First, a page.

West Africa Church Leaders denounce criminalization of Land in West Africa, and call on World Bank, the International Monetary Fund (IMF), the industrialized countries to take their hands off African Land
In a three nation follow up events to the 2016 West African Caravan for Land, Water and Seeds, three Senior church leaders, including His Eminence Dr. Emmanuel Josiah UDOFIA, President of FECCIWA, Rev. Bamerbanona KADERA, Vice President of FECCIWA and Rev. Dr. Thomas Tolbert JALLAH, Jr., FECCIWA Secretary General, traveled to Ouagadougou, Freetown, and Monrovia on a pilgrimage for food justice handing the Convergence Book over to different church authorities and political leaders.
The pilgrim started from February 1st – 12th, 2017 began in Ouagadougou, Burkina Faso with FECCIWA two member churches; the Reformed Evangelical Church in Burkina Faso, and the Church of God in Christ Mennonite from Burkina Faso where church Leaders denounced the criminalization of Land in West Africa, and called on World Bank, the International Monetary Fund (IMF), the industrialized countries to take their hands off African Land.
The goal of the pilgrimage for food justice was the handing of the Convergence Book to Church leaders, political authorities and to build strategic alliance with West African CSOs in Burkina Faso, Sierra Leone and Liberia. Churches want to support West African Organizations and Social Movements for the building of a strong movement to affirm the rights of communities and promote family farming, based on peasant agroecology and food sovereignty during the 2017 Caravan.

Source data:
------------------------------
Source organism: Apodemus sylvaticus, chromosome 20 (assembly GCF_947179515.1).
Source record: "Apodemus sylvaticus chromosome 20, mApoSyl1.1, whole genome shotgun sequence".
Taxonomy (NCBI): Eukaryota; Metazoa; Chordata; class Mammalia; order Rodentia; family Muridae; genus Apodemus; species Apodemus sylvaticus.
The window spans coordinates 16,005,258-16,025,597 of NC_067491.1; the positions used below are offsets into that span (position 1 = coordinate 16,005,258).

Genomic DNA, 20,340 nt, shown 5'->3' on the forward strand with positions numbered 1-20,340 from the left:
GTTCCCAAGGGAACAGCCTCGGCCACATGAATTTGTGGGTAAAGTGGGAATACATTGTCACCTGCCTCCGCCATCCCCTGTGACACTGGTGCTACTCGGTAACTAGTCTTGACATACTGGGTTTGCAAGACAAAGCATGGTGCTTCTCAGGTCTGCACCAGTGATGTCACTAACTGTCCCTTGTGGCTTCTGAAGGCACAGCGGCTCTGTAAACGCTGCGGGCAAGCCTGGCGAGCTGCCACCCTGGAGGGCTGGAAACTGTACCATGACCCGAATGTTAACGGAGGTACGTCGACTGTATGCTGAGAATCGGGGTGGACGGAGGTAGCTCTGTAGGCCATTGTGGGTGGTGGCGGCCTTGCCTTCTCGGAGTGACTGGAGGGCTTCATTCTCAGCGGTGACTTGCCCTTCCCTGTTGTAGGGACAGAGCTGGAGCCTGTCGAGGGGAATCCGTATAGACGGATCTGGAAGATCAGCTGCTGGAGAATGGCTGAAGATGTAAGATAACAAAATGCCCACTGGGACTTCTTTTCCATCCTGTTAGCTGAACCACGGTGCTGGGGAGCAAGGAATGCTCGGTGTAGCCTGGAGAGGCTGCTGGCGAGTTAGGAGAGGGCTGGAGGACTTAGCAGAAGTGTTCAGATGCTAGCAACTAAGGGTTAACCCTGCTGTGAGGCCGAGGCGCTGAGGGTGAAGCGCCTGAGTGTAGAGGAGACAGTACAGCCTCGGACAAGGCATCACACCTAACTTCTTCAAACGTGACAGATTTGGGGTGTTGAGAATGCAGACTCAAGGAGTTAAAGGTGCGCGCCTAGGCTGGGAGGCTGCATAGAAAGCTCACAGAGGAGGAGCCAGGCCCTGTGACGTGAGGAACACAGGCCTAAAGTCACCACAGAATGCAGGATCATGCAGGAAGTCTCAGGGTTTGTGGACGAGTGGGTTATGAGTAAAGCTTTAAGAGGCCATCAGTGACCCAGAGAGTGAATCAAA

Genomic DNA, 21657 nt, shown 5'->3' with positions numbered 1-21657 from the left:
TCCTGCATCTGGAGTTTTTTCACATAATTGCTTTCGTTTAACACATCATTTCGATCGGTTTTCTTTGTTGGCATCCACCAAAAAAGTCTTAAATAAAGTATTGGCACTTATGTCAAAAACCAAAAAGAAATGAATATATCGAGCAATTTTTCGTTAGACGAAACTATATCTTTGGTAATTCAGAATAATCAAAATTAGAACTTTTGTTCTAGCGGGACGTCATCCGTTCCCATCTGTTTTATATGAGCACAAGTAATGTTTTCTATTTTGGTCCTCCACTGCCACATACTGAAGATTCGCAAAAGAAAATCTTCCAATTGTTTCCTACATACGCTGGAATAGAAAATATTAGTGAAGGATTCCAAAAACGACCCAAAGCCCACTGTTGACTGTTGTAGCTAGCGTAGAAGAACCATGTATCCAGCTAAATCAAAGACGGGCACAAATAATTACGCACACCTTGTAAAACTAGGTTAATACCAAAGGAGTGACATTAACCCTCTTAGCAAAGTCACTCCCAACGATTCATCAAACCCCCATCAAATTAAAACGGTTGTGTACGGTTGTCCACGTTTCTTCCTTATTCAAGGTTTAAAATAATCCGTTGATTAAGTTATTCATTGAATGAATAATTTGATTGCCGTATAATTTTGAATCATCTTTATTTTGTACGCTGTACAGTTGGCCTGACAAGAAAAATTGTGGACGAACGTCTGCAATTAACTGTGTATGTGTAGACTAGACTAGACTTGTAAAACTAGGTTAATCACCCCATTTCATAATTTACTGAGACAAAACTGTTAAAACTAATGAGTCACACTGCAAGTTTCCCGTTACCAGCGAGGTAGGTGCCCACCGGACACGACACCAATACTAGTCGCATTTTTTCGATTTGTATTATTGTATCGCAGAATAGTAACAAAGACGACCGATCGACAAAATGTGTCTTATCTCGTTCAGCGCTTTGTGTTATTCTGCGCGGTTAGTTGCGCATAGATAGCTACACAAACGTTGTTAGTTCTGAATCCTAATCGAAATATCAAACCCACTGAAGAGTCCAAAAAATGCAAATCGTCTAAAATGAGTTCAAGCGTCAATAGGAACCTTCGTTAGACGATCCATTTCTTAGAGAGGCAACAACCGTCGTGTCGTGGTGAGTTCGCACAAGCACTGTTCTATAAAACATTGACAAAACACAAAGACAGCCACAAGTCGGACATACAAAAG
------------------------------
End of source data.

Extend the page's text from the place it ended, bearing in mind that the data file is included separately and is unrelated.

West African Churches through its ecumenical food security advocacy campaign want to see the full implementation of the FAO Guidelines on the Right to Food, the Guidelines on Responsible Governance of Tenure, the Framework and Guidelines on Land Policy in Africa, including their sub regional manifestation which is developed at ECOWAS, as well as the regulations on the risks of biotechnologies which are being developed at the UEMOA.
In achieving these goals, the delegation met with leaders of the Baptist Convention of Burkina Faso, the ACT Alliance National Forum in Burkina Faso, the Permanent Secretariat of NGOs (PSNGO) and the Peasant Confederation of Faso (PCF), the Council of Churches in Sierra Leone, the Sierra Leone Network on the Right to Food, the Sierra Leone Association of Ebola Survivors and the Christain Farmers Association of Liberia and Liberian Council of Churches.
In Freetown, the delegation met with Mrs. Ebun JAMES – DEKAM, General Secretary and Bishop John K. YAMBASU, President of the Council of Churches in Sierra Leone. Also, the delegation met and discussed critical issues on the rapid expansion of Large Scale Land Acquisition in Sierra Leone with Mr. Francis R. SANKOH, The Chief Agricultural Officer of the Ministry of Agriculture, Forestry and Food Security. The delegation frowns on the Sierra Leone government condoning corporate malfeasance in Large Scale Acquisition in Sierra Leone in the name of development.